Shop price inflation in February rose by the highest rate in almost six years, driven by cost pressures building in the supply chain, new figures have shown.
The BRC-Nielsen Shop Price Index (SPI) has revealed that shops increased prices year on year by 0.7%, compared to a decrease of 0.8% in February. It is the highest inflation rate since March 2013.
Non-food prices rose by 0.2% year on year in February, up from a decline of 2.2% in the same period the year before. This is the first time that non-food prices have been inflationary since March 2013.
Helen Dickinson, chief executive at British Retail Consortium, said: “For the first time in almost six years the price of non-food goods rose, albeit slowly, as cost pressures which had been building in the supply chain over the past few years fed through into prices.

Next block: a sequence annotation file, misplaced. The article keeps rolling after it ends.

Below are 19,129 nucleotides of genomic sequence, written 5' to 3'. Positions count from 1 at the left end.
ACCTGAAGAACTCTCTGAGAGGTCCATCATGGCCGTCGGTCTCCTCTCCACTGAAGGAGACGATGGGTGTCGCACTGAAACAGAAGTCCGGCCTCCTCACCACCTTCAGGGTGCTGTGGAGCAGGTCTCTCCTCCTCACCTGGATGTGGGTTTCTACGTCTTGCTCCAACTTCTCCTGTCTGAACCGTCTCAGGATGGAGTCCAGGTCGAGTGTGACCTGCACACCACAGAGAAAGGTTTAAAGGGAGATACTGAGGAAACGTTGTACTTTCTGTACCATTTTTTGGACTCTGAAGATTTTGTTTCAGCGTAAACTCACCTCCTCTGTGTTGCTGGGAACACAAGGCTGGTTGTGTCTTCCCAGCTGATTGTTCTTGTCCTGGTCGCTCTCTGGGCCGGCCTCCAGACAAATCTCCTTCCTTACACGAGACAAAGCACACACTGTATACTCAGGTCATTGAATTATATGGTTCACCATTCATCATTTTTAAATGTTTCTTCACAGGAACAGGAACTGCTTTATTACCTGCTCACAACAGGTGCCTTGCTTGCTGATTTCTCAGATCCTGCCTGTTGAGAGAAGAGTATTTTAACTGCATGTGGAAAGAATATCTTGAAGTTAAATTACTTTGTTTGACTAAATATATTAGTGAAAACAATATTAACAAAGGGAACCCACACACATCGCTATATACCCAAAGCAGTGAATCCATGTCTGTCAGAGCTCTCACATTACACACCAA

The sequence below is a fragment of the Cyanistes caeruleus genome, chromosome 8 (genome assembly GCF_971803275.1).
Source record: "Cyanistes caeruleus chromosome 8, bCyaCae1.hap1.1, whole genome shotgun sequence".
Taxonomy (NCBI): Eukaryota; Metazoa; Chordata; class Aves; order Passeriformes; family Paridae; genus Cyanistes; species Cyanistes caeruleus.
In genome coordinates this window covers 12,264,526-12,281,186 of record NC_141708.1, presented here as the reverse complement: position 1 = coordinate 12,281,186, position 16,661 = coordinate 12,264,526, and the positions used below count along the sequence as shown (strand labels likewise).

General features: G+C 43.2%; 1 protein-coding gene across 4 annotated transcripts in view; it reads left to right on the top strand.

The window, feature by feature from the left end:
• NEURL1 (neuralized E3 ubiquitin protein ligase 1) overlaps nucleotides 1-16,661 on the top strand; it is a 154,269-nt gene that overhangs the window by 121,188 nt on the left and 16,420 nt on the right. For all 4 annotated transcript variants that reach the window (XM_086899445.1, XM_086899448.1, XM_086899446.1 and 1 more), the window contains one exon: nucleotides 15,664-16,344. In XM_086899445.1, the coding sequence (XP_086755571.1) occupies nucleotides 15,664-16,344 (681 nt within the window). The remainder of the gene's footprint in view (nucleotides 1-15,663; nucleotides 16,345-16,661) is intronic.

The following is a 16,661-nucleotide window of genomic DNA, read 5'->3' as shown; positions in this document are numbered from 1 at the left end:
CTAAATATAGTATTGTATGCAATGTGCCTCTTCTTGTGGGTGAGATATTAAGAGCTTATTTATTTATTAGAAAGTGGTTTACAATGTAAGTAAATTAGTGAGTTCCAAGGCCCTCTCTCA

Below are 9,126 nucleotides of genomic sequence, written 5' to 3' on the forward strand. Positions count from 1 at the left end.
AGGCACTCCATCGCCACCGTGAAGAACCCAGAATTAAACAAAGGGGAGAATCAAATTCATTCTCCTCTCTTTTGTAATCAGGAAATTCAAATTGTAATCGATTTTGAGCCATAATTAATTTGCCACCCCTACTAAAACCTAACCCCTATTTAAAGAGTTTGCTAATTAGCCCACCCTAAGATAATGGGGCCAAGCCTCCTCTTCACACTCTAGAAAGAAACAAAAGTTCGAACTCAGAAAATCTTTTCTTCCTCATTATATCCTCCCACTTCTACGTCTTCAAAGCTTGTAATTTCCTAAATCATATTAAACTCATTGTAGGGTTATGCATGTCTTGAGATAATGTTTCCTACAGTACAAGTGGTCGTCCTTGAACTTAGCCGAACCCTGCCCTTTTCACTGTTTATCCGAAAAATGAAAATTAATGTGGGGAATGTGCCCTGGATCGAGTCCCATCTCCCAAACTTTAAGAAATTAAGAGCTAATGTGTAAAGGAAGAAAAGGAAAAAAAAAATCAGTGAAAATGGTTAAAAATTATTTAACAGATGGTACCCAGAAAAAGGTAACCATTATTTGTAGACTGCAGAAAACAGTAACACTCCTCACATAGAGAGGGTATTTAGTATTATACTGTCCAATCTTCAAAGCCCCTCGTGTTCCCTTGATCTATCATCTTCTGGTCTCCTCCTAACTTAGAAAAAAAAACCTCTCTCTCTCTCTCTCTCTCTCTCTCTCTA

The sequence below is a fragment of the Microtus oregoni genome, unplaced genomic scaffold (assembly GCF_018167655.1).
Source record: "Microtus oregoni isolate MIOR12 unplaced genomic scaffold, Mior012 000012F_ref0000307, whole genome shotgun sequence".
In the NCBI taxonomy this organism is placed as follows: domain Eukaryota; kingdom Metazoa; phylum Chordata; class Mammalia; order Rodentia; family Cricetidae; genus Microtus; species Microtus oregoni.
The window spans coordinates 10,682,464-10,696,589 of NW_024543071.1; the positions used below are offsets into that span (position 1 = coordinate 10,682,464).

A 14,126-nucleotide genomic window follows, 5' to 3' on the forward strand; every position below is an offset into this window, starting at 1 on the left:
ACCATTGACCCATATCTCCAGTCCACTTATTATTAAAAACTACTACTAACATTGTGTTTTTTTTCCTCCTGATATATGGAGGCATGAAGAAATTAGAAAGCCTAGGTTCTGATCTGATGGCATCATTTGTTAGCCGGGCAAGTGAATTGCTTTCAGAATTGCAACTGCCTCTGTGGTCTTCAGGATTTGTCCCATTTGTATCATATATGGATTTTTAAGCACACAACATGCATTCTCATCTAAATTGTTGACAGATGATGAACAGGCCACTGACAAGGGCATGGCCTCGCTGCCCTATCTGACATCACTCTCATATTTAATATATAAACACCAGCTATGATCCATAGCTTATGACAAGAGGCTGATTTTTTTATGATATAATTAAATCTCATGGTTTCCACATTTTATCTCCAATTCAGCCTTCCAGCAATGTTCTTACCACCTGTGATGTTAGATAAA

“While price rises over the last six months have been relatively modest, a no-deal Brexit would have a much more immediate and dramatic effect. If this happens, prices of both food and non-food would rise as a result of any new tariffs, the cost impact of any delays at borders, increased administration, and the likely currency depreciation. Parliament must protect British consumers by agreeing a solution that avoids a chaotic no-deal Brexit.”
Mike Watkins, head of retailer and business insight at Nielsen, said: “Whilst shop prices have moved upwards slightly in February, economic growth is slowing and there is still weak retail growth. So, for as long as shoppers continue to be cautious, it will be difficult for the industry to pass on in full any cost price increases coming through the supply chain, particularly as around half of households are still reluctant to spend and many have concerns about the economy. Retailers will need to simplify the shopper experience, improve customer engagement and deliver good value for money to encourage shoppers to spend.”